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Knowing Our

October 7 or
October 8

September 17-23

War and the Environment

Salaam1 and good morning from Boston!

I helped lead the Boston (Massachusetts, USA) workshop on Eliminating Racism in the Environmental Movement.2 

I have been thinking and discharging for a long time about the effects of war on the environment. As a Muslim Pakistani female, it is really hard to feel safe enough to talk publicly about the effects of war and Islamophobia on my daily life, the lives of my people, and the environment we live in. But for the past few years I have made a commitment to not be silent, inside or outside of RC, about war.

At this workshop I shared with the group the connection between the “need for more,” capitalism, and war. I talked about how society wants us to be disconnected from people and the environment and how we need to reclaim our connection in order to move forward in our fight against oppressions. I shared how war has destroyed people and the environment in South, Central, and West Asia. Millions of Muslims (some estimate four or five million) have died, and millions have been displaced and forced to live as refugees. We can’t grow food or drink clean water because of the damage caused by the constant bombings. We will not be able to end climate change if we don’t stop war.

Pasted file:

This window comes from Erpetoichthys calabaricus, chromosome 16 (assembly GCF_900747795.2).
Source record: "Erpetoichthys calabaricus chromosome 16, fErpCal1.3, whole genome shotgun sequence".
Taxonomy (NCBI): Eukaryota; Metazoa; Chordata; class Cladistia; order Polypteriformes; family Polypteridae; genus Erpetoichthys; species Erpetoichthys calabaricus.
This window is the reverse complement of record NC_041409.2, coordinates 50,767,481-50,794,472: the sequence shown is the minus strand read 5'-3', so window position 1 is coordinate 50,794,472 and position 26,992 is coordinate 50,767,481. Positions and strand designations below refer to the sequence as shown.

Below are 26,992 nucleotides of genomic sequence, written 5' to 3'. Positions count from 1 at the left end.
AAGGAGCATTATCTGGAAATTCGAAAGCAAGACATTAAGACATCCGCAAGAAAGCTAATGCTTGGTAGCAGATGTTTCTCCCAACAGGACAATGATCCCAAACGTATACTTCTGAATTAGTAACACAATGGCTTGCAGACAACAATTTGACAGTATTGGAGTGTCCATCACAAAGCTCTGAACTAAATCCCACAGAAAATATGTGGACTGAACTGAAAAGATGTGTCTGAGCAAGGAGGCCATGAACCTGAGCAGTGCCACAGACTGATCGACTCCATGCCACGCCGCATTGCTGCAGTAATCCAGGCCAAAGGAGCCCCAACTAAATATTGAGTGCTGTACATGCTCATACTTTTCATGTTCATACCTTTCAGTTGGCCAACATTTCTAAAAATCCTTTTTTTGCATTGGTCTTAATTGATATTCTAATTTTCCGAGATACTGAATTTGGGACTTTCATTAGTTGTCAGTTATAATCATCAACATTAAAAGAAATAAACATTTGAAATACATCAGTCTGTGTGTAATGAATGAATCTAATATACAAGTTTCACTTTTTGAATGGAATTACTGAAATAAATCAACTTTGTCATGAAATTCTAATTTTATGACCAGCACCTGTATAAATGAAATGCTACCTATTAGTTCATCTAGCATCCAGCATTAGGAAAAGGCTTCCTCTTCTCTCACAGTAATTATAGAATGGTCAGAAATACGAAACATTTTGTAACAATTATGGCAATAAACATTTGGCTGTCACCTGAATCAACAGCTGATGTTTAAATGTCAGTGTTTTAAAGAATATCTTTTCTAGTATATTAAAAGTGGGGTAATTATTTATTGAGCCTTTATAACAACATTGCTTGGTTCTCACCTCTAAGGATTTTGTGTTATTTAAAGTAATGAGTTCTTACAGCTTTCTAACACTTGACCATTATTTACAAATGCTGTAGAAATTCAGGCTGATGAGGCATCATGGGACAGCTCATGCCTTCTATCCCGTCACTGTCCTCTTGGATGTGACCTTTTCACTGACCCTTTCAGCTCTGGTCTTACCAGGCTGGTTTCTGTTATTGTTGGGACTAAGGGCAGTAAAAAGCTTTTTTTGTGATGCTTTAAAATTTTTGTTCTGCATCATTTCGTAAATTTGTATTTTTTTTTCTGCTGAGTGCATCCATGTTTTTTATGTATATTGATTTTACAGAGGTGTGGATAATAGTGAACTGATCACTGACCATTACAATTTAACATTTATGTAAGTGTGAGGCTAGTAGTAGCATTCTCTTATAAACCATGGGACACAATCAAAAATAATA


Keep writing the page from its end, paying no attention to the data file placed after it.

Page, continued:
At the end of the workshop, a number of people came to me and said my thinking and perspective had helped them think about the connection between war and the degradation of the environment. Some said that before that day they had never thought there was a connection.

I am proud of all of us for doing this important work together!

Nazish Riaz

Bedford, Massachusetts, USA

Reprinted from the RC e-mail discussion list for leaders of South, Central, and West Asian-heritage people

(Present Time 184, July 2016)

1 Salaam means “peace” in Arabic and is a common greeting in Arabic-speaking and Muslim countries.
2 See previous article.

Last modified: 2022-12-25 10:17:04+00